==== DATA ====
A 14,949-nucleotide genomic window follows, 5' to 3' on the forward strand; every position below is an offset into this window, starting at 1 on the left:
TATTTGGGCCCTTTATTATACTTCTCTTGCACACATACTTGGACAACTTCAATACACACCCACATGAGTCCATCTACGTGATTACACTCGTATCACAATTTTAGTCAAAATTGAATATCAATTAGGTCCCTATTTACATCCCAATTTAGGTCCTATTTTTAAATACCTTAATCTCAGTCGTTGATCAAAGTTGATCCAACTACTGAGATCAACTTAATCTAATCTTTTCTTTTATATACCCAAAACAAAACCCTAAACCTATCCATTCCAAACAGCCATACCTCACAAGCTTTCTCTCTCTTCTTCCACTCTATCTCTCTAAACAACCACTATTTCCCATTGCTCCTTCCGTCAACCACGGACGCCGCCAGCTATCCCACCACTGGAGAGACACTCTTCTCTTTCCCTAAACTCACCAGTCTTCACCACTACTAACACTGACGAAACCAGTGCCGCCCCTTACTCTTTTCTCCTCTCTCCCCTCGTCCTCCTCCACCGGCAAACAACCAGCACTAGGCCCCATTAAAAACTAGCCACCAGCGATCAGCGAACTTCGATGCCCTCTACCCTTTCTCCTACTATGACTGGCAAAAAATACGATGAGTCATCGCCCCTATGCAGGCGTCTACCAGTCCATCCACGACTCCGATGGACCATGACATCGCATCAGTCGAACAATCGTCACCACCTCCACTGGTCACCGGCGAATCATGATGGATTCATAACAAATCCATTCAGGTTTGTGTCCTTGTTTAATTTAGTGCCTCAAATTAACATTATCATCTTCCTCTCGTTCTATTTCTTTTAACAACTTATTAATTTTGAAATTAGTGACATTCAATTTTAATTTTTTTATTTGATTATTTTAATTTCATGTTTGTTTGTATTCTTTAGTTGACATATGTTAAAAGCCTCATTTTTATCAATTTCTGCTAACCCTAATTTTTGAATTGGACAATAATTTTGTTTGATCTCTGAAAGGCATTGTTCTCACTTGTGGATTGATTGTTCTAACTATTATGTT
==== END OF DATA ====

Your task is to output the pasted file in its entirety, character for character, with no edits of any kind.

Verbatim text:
A 14,949-nucleotide genomic window follows, 5' to 3' on the forward strand; every position below is an offset into this window, starting at 1 on the left:
TATTTGGGCCCTTTATTATACTTCTCTTGCACACATACTTGGACAACTTCAATACACACCCACATGAGTCCATCTACGTGATTACACTCGTATCACAATTTTAGTCAAAATTGAATATCAATTAGGTCCCTATTTACATCCCAATTTAGGTCCTATTTTTAAATACCTTAATCTCAGTCGTTGATCAAAGTTGATCCAACTACTGAGATCAACTTAATCTAATCTTTTCTTTTATATACCCAAAACAAAACCCTAAACCTATCCATTCCAAACAGCCATACCTCACAAGCTTTCTCTCTCTTCTTCCACTCTATCTCTCTAAACAACCACTATTTCCCATTGCTCCTTCCGTCAACCACGGACGCCGCCAGCTATCCCACCACTGGAGAGACACTCTTCTCTTTCCCTAAACTCACCAGTCTTCACCACTACTAACACTGACGAAACCAGTGCCGCCCCTTACTCTTTTCTCCTCTCTCCCCTCGTCCTCCTCCACCGGCAAACAACCAGCACTAGGCCCCATTAAAAACTAGCCACCAGCGATCAGCGAACTTCGATGCCCTCTACCCTTTCTCCTACTATGACTGGCAAAAAATACGATGAGTCATCGCCCCTATGCAGGCGTCTACCAGTCCATCCACGACTCCGATGGACCATGACATCGCATCAGTCGAACAATCGTCACCACCTCCACTGGTCACCGGCGAATCATGATGGATTCATAACAAATCCATTCAGGTTTGTGTCCTTGTTTAATTTAGTGCCTCAAATTAACATTATCATCTTCCTCTCGTTCTATTTCTTTTAACAACTTATTAATTTTGAAATTAGTGACATTCAATTTTAATTTTTTTATTTGATTATTTTAATTTCATGTTTGTTTGTATTCTTTAGTTGACATATGTTAAAAGCCTCATTTTTATCAATTTCTGCTAACCCTAATTTTTGAATTGGACAATAATTTTGTTTGATCTCTGAAAGGCATTGTTCTCACTTGTGGATTGATTGTTCTAACTATTATGTT